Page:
The Ancient Maya

Jaguar Temple at Tikal, Guatemala
Jaguar Temple at Tikal, Guatemala. Captain DJ

Where Were the Ancient Maya?:

The Maya lived in subtropical Mesomerica in parts of the countries that are now Guatemala, El Salvador, Belize, Honduras, and the Yucatan peninsula area of Mexico. Major sites of the Maya are located at:

Old settlements of the Maya are visible from planes passing above the jungles.

When Were the Ancient Maya?:

The recognizable culture of the Maya developed between 2500 B.C. and A.D. 250. The peak period of Maya civilization was in the Classic period, which began in A.D. 250. The Maya lasted for about another 700 years before suddenly disappearing as a major force; however, the Maya did not die out then and haven't to this day.

What Do We Mean by the Ancient Maya?:

The ancient Maya were united by a shared religious system and language, although there are actually many Mayan languages. While the political system was also shared among the Maya, each chiefdom had its own ruler. Battles between cities and protective alliances were frequent.

Sacrifice and Ball Games:

Human sacrifice is a part of many cultures, including the Maya, and is usually associated with religion in that people are sacrificed to the gods. The Maya creation myth involved a sacrifice made by the gods that had to be re-enacted by humans from time to time.

One of the occasions of human sacrifice was the ball game. It is not known how often sacrifice of the loser ended the game, but the game itself was often deadly. When the Spanish came to Mesoamerica they witnessed serious injuries from the sport. [Source: "The Mesoamerican World"]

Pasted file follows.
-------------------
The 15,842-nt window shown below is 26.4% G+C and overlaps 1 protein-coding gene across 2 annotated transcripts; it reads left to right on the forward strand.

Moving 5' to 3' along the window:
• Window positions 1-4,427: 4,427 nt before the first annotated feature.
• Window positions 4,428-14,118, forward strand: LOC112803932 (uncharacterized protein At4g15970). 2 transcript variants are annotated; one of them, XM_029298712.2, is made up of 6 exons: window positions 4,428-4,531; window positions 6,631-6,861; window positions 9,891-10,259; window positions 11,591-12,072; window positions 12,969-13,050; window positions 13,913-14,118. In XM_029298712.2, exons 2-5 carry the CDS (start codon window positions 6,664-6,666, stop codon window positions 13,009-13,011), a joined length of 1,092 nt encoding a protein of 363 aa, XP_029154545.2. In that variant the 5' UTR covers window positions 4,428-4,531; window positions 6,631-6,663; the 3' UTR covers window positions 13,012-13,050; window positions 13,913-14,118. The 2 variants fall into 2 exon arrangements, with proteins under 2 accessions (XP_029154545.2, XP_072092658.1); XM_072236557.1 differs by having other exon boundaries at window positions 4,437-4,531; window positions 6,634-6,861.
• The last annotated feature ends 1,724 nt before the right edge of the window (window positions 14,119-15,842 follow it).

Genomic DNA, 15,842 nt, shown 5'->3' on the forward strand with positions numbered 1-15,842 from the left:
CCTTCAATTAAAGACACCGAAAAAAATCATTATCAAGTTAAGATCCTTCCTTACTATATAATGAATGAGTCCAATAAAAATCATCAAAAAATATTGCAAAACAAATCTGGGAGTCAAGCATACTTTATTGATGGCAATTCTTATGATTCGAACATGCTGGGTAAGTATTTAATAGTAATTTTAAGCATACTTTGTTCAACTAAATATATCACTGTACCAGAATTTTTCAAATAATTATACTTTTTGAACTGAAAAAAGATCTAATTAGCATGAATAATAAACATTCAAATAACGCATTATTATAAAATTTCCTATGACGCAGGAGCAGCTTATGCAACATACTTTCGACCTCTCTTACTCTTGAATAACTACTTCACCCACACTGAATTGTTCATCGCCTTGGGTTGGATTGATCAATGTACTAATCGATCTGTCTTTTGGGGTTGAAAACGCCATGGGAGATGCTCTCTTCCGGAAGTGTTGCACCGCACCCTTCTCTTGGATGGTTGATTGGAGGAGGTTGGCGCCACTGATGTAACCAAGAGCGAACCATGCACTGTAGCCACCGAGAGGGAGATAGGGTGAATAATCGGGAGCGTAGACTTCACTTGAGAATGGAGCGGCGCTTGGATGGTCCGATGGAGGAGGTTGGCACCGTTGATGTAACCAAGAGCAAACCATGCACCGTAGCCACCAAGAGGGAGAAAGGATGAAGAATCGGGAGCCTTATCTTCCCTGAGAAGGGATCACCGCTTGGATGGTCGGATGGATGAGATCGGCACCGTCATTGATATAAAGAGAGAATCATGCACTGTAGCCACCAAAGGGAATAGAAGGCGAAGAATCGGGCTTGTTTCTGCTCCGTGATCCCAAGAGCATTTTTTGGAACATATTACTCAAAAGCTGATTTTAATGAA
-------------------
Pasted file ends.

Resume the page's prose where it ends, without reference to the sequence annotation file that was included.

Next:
Architecture of the Maya:

The Maya built pyramids, like the people of Mesopotamia and Egypt. Maya pyramids were usually 9-step pyramids with flat tops on which were perched temples to the gods accessible by stairs. The steps corresponded with the 9 layers of the Underworld.

Maya created corbeled arches. Their communities had sweat baths, a ball game area, and a central ceremonial area that may have also served as a market in the cities of the Maya. The Maya at the city of Uxmal used concrete in their buildings. Commoners had homes made of thatch and either adobe or sticks. Some residents had fruit trees. Canals afforded an opportunity for mollusks and fish.

Language of the Maya:

The Maya spoke various Maya family languages some of which were phonetically transcribed via hieroglyphs. The Maya painted their words on bark paper that has disintegrated, but also wrote on more enduring substances [see epigraphy]. Two dialects dominate the inscriptions and are presumed to be the more prestigious forms of the Maya language. One is from the southern area of the Maya and the other from the Yucatan peninsula. With the advent of the Spanish, the prestige language became Spanish.


  • Patricia A. McAnany, David Humiston Kelley, Michael D. Coe, T. Patrick Culbert, Payson D. Sheets, George Michaels, Jeremy A. Sabloff "Maya Civilization" The Oxford Companion to Archaeology. Brian M. Fagan, ed., Oxford University Press 1996.
  • "The Mesoamerican World"
  • Lynn V. Foster A Brief History of Mexico and A Brief History of Central America

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